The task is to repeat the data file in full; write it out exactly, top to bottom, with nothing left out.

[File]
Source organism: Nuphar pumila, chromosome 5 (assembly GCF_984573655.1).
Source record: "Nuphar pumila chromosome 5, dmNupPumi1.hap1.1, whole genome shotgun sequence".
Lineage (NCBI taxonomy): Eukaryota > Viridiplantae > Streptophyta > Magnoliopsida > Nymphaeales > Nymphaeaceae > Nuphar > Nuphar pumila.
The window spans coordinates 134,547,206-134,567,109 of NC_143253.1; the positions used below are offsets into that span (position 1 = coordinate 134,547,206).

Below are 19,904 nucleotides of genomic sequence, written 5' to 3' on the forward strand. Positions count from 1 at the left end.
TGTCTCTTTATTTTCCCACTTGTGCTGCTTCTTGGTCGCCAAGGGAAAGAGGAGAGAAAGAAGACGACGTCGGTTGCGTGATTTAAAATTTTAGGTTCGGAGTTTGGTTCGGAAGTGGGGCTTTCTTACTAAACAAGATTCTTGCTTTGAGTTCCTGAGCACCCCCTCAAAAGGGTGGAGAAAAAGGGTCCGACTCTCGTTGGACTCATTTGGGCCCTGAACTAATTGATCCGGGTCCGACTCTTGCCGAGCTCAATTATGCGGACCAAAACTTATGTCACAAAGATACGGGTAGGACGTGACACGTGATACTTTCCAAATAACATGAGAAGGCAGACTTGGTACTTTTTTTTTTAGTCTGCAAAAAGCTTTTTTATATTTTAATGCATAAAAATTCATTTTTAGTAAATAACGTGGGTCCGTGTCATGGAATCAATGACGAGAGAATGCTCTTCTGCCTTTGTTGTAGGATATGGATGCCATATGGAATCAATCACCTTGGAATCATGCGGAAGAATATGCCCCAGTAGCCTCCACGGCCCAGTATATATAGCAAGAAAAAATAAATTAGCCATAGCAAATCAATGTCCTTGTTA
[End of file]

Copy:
Source organism: Nuphar pumila, chromosome 5 (assembly GCF_984573655.1).
Source record: "Nuphar pumila chromosome 5, dmNupPumi1.hap1.1, whole genome shotgun sequence".
Lineage (NCBI taxonomy): Eukaryota > Viridiplantae > Streptophyta > Magnoliopsida > Nymphaeales > Nymphaeaceae > Nuphar > Nuphar pumila.
The window spans coordinates 134,547,206-134,567,109 of NC_143253.1; the positions used below are offsets into that span (position 1 = coordinate 134,547,206).

Below are 19,904 nucleotides of genomic sequence, written 5' to 3' on the forward strand. Positions count from 1 at the left end.
TGTCTCTTTATTTTCCCACTTGTGCTGCTTCTTGGTCGCCAAGGGAAAGAGGAGAGAAAGAAGACGACGTCGGTTGCGTGATTTAAAATTTTAGGTTCGGAGTTTGGTTCGGAAGTGGGGCTTTCTTACTAAACAAGATTCTTGCTTTGAGTTCCTGAGCACCCCCTCAAAAGGGTGGAGAAAAAGGGTCCGACTCTCGTTGGACTCATTTGGGCCCTGAACTAATTGATCCGGGTCCGACTCTTGCCGAGCTCAATTATGCGGACCAAAACTTATGTCACAAAGATACGGGTAGGACGTGACACGTGATACTTTCCAAATAACATGAGAAGGCAGACTTGGTACTTTTTTTTTTAGTCTGCAAAAAGCTTTTTTATATTTTAATGCATAAAAATTCATTTTTAGTAAATAACGTGGGTCCGTGTCATGGAATCAATGACGAGAGAATGCTCTTCTGCCTTTGTTGTAGGATATGGATGCCATATGGAATCAATCACCTTGGAATCATGCGGAAGAATATGCCCCAGTAGCCTCCACGGCCCAGTATATATAGCAAGAAAAAATAAATTAGCCATAGCAAATCAATGTCCTTGTTA